8) Stocks Basics: The Bulls, The Bears And The Farm

If you’ve overheard grown men in suits having drinks in a bar and talking about bulls and bears, chances are they’re not talking about the an energy drink or zoo animals.  They must be investors or brokers. Don’t worry, we will be discussing these terms in this section of tutorial. You soon find out that as you begin to invest, there are a whole lot of farm animals in the stock market.

The Bulls

A bull market is a term often used to refer to a positive stock market trend, but it could mean the status of the economy in general.  This trend is characterized when everything in the economy is great, lots of jobs available, gross domestic product (GDP) is growing and investor confidence in the stock market is up. In a bull market, there is an overall inrease in investing in anticipation of the increase in the prices of stocks.

A bull is also frequently used to describe the optimistic attitude of an investor towards stocks. An investor is said to have a “bullish outlook” in this case.
The Bears

A bear market is the opposite of a bull. Economy is bad, unemployment is up, recession is looming and stock prices are going down. Investing is at a low in a bear market since it is tough to select profitable stocks.

This market trend doesn’t stop investors from making money. One technique to make money when stock prices are falling is called short selling.  Another strategy is to wait until when the market is going on an upswing. This indicates that the bear market is nearing an end, and investors will want to buy in anticipation of a bull market.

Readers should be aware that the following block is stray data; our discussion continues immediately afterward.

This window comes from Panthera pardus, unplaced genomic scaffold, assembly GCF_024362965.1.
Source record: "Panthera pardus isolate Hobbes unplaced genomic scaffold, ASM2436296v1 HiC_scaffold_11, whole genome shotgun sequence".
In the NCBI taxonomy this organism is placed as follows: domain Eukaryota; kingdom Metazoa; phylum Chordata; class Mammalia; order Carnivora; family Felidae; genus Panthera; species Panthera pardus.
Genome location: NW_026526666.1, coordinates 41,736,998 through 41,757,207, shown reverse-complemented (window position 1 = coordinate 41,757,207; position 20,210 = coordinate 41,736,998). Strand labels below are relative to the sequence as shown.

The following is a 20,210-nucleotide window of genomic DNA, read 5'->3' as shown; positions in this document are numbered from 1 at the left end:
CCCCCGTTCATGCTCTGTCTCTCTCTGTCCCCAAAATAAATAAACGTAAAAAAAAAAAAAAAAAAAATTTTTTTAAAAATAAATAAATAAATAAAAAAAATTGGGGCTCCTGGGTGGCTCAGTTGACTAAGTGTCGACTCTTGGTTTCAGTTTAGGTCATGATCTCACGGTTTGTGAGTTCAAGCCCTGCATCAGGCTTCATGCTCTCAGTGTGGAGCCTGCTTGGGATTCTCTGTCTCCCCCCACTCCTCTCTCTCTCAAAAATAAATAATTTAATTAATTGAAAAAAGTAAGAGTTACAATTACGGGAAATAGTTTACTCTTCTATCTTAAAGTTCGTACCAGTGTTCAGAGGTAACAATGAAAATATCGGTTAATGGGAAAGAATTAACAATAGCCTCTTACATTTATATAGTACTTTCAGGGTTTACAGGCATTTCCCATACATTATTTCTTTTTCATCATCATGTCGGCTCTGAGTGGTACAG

A person who looks at stocks negatively is called a bear and is said to have a “bearish outlook”.

The Other Animals on the Farm – Chickens and Pigs

Chickens are characterized by investors who are afraid to take risks. They invest only on money-market securities and the fear to lose on their investments is at times great enough that they get out of the market entirely. You must realize that there are risks in all kinds of ivestments, especially in the stock market. If you are too afraid to take a risk, you can be guaranteed to see a low return on your investment.

Pigs on the other hand are the opposite of Chickens. These are high-risk investors looking for a big score in a short length of time. They regularly follow hot tips and put money in companies without confirming if it is a viable investment. Pigs are characterized as greedy, impatient, and emotional with regards to their investments. Often, the bulls and bears reap profits from pigs because of the latter’s recklessness in investing. Thus the old stock market saying:

“Bulls make money, bears make money, but pigs just get slaughtered!”

What Type of Investor Will You Be?
Bulls and bears may be continuously at odds, but know that both can make money with the changing market cycles. While chickens may still see some profit from their investments, it is better than to lose a lot by being a pig.

Before you get into the market, take time to study the different investment styles and strategies. You may be a bull or a bear, but always learn from the chickens and pigs. Don’t invest into something that you don’t understand at all.

Next Section: Stock Basics: Conclusion